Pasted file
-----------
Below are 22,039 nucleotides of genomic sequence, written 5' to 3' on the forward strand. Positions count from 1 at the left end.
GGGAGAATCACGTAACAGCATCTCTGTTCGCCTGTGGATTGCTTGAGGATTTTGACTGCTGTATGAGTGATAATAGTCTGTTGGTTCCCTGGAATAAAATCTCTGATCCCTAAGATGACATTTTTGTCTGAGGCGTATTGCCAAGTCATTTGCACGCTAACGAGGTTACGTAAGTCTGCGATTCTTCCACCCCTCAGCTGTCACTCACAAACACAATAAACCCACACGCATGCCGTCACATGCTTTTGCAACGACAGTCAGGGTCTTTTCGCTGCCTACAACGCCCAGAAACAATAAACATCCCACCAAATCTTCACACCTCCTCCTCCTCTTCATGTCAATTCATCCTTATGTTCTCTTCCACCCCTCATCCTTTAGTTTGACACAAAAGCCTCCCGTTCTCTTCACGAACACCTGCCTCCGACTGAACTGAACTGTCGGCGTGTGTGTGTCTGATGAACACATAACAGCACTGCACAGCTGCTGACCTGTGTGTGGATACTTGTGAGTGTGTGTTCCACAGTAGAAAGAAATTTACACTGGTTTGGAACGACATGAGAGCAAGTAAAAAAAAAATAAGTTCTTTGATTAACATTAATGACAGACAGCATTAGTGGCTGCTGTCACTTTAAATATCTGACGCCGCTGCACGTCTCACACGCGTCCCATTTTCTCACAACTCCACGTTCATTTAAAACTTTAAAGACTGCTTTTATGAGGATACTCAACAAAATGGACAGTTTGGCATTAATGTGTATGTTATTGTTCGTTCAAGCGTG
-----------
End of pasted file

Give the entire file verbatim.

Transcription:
Below are 22,039 nucleotides of genomic sequence, written 5' to 3' on the forward strand. Positions count from 1 at the left end.
GGGAGAATCACGTAACAGCATCTCTGTTCGCCTGTGGATTGCTTGAGGATTTTGACTGCTGTATGAGTGATAATAGTCTGTTGGTTCCCTGGAATAAAATCTCTGATCCCTAAGATGACATTTTTGTCTGAGGCGTATTGCCAAGTCATTTGCACGCTAACGAGGTTACGTAAGTCTGCGATTCTTCCACCCCTCAGCTGTCACTCACAAACACAATAAACCCACACGCATGCCGTCACATGCTTTTGCAACGACAGTCAGGGTCTTTTCGCTGCCTACAACGCCCAGAAACAATAAACATCCCACCAAATCTTCACACCTCCTCCTCCTCTTCATGTCAATTCATCCTTATGTTCTCTTCCACCCCTCATCCTTTAGTTTGACACAAAAGCCTCCCGTTCTCTTCACGAACACCTGCCTCCGACTGAACTGAACTGTCGGCGTGTGTGTGTCTGATGAACACATAACAGCACTGCACAGCTGCTGACCTGTGTGTGGATACTTGTGAGTGTGTGTTCCACAGTAGAAAGAAATTTACACTGGTTTGGAACGACATGAGAGCAAGTAAAAAAAAAATAAGTTCTTTGATTAACATTAATGACAGACAGCATTAGTGGCTGCTGTCACTTTAAATATCTGACGCCGCTGCACGTCTCACACGCGTCCCATTTTCTCACAACTCCACGTTCATTTAAAACTTTAAAGACTGCTTTTATGAGGATACTCAACAAAATGGACAGTTTGGCATTAATGTGTATGTTATTGTTCGTTCAAGCGTG